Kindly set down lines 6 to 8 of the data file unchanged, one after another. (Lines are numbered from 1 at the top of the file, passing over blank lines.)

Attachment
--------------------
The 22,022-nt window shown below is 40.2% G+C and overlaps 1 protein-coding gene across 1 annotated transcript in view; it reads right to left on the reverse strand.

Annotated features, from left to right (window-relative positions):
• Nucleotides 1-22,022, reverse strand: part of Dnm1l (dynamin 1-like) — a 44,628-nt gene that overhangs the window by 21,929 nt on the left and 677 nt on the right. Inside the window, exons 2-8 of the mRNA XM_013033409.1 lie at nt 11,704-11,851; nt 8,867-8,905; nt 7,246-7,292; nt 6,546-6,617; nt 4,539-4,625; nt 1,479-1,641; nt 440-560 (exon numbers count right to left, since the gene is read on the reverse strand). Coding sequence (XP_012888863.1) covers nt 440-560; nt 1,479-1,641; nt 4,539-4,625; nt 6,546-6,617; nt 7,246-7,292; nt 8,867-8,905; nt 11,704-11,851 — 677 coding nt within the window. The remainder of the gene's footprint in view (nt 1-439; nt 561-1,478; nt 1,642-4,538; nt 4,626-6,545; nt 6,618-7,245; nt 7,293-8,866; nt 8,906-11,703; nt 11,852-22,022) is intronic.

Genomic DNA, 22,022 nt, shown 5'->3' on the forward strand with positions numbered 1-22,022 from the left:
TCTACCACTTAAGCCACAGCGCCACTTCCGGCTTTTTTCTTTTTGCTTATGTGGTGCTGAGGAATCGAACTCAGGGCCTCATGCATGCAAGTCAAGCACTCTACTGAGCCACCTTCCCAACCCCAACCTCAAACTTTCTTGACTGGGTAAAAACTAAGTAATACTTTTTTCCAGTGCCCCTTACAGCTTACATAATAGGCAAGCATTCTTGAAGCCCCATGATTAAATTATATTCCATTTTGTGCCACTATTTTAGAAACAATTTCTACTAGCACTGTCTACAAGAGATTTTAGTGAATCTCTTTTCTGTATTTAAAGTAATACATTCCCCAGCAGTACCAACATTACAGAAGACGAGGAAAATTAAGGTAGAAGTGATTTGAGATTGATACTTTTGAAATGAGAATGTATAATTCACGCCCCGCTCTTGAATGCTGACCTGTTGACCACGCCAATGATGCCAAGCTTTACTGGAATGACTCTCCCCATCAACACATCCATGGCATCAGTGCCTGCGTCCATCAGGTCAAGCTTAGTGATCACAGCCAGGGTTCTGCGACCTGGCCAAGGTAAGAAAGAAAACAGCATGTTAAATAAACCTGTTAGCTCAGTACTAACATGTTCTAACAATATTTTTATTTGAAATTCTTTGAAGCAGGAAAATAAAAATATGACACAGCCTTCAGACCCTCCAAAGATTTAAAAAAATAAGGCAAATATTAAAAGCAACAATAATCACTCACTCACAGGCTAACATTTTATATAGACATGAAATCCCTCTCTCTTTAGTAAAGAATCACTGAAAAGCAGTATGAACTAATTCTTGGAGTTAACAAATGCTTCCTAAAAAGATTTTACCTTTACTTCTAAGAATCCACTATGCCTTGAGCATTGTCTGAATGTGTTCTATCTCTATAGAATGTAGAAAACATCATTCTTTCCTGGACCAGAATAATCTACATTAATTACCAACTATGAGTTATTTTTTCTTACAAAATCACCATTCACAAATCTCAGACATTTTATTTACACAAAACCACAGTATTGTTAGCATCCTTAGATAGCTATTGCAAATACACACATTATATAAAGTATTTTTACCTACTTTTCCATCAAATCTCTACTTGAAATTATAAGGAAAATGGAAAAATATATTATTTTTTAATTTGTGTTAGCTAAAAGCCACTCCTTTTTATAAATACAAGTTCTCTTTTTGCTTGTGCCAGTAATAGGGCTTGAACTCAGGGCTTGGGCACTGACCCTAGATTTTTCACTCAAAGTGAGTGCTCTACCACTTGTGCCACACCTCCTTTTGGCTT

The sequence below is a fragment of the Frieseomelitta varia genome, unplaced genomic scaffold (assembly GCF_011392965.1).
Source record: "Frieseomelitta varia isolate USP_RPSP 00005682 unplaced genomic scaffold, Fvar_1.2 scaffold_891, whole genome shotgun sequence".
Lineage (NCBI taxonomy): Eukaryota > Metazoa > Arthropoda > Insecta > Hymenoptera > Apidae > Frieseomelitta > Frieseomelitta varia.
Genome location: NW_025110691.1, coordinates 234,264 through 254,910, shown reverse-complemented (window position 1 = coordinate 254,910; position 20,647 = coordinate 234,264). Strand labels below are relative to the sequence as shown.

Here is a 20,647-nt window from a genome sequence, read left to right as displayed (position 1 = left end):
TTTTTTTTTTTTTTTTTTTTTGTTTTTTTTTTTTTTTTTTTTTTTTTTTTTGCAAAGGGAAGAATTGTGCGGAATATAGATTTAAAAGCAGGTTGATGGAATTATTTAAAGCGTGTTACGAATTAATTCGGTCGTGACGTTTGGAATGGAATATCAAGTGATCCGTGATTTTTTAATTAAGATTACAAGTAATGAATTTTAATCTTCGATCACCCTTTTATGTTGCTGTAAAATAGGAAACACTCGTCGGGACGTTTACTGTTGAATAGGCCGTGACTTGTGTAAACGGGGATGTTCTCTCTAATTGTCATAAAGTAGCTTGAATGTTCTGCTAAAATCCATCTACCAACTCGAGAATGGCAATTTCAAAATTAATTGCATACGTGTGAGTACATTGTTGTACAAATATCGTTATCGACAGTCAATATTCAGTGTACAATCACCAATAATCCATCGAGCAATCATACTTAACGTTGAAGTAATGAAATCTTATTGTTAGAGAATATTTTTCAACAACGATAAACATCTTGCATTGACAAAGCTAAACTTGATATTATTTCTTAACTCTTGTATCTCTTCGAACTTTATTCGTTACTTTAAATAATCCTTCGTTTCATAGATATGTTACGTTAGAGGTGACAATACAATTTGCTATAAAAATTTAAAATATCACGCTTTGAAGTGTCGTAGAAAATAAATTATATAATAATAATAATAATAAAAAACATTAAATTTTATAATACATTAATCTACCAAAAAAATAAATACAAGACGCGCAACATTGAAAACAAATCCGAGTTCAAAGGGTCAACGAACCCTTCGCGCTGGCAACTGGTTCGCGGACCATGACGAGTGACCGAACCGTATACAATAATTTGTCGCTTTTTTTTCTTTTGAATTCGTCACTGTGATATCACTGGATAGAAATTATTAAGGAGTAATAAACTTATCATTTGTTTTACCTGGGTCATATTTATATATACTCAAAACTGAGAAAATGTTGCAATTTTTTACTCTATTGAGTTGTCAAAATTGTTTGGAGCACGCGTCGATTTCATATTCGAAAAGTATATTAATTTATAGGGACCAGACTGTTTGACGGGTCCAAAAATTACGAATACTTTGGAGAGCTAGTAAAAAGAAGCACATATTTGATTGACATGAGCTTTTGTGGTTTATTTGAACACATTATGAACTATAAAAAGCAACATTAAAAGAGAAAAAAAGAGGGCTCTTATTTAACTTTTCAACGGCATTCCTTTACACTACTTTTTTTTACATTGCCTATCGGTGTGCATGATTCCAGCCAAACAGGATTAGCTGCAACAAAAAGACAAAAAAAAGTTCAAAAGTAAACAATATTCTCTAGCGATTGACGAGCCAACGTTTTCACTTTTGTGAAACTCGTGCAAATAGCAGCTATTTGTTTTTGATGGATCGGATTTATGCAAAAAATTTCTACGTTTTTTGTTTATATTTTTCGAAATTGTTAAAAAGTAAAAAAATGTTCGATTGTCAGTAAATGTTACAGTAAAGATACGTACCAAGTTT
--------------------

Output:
The sequence below is a fragment of the Frieseomelitta varia genome, unplaced genomic scaffold (assembly GCF_011392965.1).
Source record: "Frieseomelitta varia isolate USP_RPSP 00005682 unplaced genomic scaffold, Fvar_1.2 scaffold_891, whole genome shotgun sequence".
Lineage (NCBI taxonomy): Eukaryota > Metazoa > Arthropoda > Insecta > Hymenoptera > Apidae > Frieseomelitta > Frieseomelitta varia.